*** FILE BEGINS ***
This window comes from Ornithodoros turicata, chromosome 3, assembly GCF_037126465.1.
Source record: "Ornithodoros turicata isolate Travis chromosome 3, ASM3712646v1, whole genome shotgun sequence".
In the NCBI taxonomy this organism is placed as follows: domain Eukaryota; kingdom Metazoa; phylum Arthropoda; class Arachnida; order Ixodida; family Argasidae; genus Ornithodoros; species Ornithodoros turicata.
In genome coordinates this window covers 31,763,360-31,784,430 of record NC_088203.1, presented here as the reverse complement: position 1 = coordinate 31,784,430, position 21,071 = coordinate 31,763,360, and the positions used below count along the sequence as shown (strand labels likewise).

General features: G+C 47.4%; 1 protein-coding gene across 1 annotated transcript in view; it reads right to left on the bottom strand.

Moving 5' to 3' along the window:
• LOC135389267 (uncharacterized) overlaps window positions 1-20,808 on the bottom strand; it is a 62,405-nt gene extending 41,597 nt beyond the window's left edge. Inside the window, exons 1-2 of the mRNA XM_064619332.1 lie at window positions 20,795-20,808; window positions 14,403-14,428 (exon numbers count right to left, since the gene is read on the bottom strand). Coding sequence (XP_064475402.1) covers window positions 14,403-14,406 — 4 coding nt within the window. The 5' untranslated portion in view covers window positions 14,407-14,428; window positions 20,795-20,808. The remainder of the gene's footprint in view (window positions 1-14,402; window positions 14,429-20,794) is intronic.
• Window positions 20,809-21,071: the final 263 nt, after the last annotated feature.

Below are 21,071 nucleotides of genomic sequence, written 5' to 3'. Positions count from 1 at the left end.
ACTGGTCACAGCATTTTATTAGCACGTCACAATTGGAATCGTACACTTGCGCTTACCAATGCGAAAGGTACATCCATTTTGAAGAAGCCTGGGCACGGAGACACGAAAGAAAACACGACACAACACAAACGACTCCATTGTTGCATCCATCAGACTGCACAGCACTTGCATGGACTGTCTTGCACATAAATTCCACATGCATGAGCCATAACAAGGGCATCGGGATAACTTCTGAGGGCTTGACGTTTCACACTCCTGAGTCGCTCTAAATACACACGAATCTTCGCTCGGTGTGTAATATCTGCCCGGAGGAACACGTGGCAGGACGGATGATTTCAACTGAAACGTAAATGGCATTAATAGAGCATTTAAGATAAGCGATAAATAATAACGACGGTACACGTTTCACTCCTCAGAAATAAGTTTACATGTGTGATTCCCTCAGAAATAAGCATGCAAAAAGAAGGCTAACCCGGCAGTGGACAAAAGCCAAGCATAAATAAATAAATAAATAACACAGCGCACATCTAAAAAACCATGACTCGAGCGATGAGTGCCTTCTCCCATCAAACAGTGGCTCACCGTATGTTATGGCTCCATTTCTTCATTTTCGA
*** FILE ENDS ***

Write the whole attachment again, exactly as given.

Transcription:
This window comes from Ornithodoros turicata, chromosome 3, assembly GCF_037126465.1.
Source record: "Ornithodoros turicata isolate Travis chromosome 3, ASM3712646v1, whole genome shotgun sequence".
In the NCBI taxonomy this organism is placed as follows: domain Eukaryota; kingdom Metazoa; phylum Arthropoda; class Arachnida; order Ixodida; family Argasidae; genus Ornithodoros; species Ornithodoros turicata.
In genome coordinates this window covers 31,763,360-31,784,430 of record NC_088203.1, presented here as the reverse complement: position 1 = coordinate 31,784,430, position 21,071 = coordinate 31,763,360, and the positions used below count along the sequence as shown (strand labels likewise).

General features: G+C 47.4%; 1 protein-coding gene across 1 annotated transcript in view; it reads right to left on the bottom strand.

Moving 5' to 3' along the window:
• LOC135389267 (uncharacterized) overlaps window positions 1-20,808 on the bottom strand; it is a 62,405-nt gene extending 41,597 nt beyond the window's left edge. Inside the window, exons 1-2 of the mRNA XM_064619332.1 lie at window positions 20,795-20,808; window positions 14,403-14,428 (exon numbers count right to left, since the gene is read on the bottom strand). Coding sequence (XP_064475402.1) covers window positions 14,403-14,406 — 4 coding nt within the window. The 5' untranslated portion in view covers window positions 14,407-14,428; window positions 20,795-20,808. The remainder of the gene's footprint in view (window positions 1-14,402; window positions 14,429-20,794) is intronic.
• Window positions 20,809-21,071: the final 263 nt, after the last annotated feature.

Below are 21,071 nucleotides of genomic sequence, written 5' to 3'. Positions count from 1 at the left end.
ACTGGTCACAGCATTTTATTAGCACGTCACAATTGGAATCGTACACTTGCGCTTACCAATGCGAAAGGTACATCCATTTTGAAGAAGCCTGGGCACGGAGACACGAAAGAAAACACGACACAACACAAACGACTCCATTGTTGCATCCATCAGACTGCACAGCACTTGCATGGACTGTCTTGCACATAAATTCCACATGCATGAGCCATAACAAGGGCATCGGGATAACTTCTGAGGGCTTGACGTTTCACACTCCTGAGTCGCTCTAAATACACACGAATCTTCGCTCGGTGTGTAATATCTGCCCGGAGGAACACGTGGCAGGACGGATGATTTCAACTGAAACGTAAATGGCATTAATAGAGCATTTAAGATAAGCGATAAATAATAACGACGGTACACGTTTCACTCCTCAGAAATAAGTTTACATGTGTGATTCCCTCAGAAATAAGCATGCAAAAAGAAGGCTAACCCGGCAGTGGACAAAAGCCAAGCATAAATAAATAAATAAATAACACAGCGCACATCTAAAAAACCATGACTCGAGCGATGAGTGCCTTCTCCCATCAAACAGTGGCTCACCGTATGTTATGGCTCCATTTCTTCATTTTCGA